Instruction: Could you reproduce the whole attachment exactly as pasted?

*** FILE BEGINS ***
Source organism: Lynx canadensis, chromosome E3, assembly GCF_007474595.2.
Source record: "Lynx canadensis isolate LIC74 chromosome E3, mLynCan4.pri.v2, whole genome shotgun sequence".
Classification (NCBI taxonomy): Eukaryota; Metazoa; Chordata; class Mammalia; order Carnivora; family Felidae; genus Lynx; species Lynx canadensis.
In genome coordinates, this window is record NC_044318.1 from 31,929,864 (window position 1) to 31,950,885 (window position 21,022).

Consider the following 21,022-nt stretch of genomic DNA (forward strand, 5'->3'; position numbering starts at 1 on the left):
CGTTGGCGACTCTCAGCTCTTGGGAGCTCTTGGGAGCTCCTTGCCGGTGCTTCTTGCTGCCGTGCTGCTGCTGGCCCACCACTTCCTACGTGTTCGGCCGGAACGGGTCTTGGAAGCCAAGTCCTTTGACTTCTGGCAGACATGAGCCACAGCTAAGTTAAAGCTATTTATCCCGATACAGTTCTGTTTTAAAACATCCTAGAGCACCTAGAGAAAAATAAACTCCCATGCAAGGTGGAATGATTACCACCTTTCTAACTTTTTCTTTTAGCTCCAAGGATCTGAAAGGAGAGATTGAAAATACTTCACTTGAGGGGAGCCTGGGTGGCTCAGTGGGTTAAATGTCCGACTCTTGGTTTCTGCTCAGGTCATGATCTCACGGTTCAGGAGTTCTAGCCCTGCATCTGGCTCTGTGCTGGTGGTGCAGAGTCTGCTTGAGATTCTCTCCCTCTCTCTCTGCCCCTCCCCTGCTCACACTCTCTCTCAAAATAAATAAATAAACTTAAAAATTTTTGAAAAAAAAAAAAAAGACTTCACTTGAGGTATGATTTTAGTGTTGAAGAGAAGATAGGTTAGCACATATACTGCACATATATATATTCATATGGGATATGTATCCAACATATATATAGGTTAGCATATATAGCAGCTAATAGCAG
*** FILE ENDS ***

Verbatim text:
Source organism: Lynx canadensis, chromosome E3, assembly GCF_007474595.2.
Source record: "Lynx canadensis isolate LIC74 chromosome E3, mLynCan4.pri.v2, whole genome shotgun sequence".
Classification (NCBI taxonomy): Eukaryota; Metazoa; Chordata; class Mammalia; order Carnivora; family Felidae; genus Lynx; species Lynx canadensis.
In genome coordinates, this window is record NC_044318.1 from 31,929,864 (window position 1) to 31,950,885 (window position 21,022).

Consider the following 21,022-nt stretch of genomic DNA (forward strand, 5'->3'; position numbering starts at 1 on the left):
CGTTGGCGACTCTCAGCTCTTGGGAGCTCTTGGGAGCTCCTTGCCGGTGCTTCTTGCTGCCGTGCTGCTGCTGGCCCACCACTTCCTACGTGTTCGGCCGGAACGGGTCTTGGAAGCCAAGTCCTTTGACTTCTGGCAGACATGAGCCACAGCTAAGTTAAAGCTATTTATCCCGATACAGTTCTGTTTTAAAACATCCTAGAGCACCTAGAGAAAAATAAACTCCCATGCAAGGTGGAATGATTACCACCTTTCTAACTTTTTCTTTTAGCTCCAAGGATCTGAAAGGAGAGATTGAAAATACTTCACTTGAGGGGAGCCTGGGTGGCTCAGTGGGTTAAATGTCCGACTCTTGGTTTCTGCTCAGGTCATGATCTCACGGTTCAGGAGTTCTAGCCCTGCATCTGGCTCTGTGCTGGTGGTGCAGAGTCTGCTTGAGATTCTCTCCCTCTCTCTCTGCCCCTCCCCTGCTCACACTCTCTCTCAAAATAAATAAATAAACTTAAAAATTTTTGAAAAAAAAAAAAAAGACTTCACTTGAGGTATGATTTTAGTGTTGAAGAGAAGATAGGTTAGCACATATACTGCACATATATATATTCATATGGGATATGTATCCAACATATATATAGGTTAGCATATATAGCAGCTAATAGCAG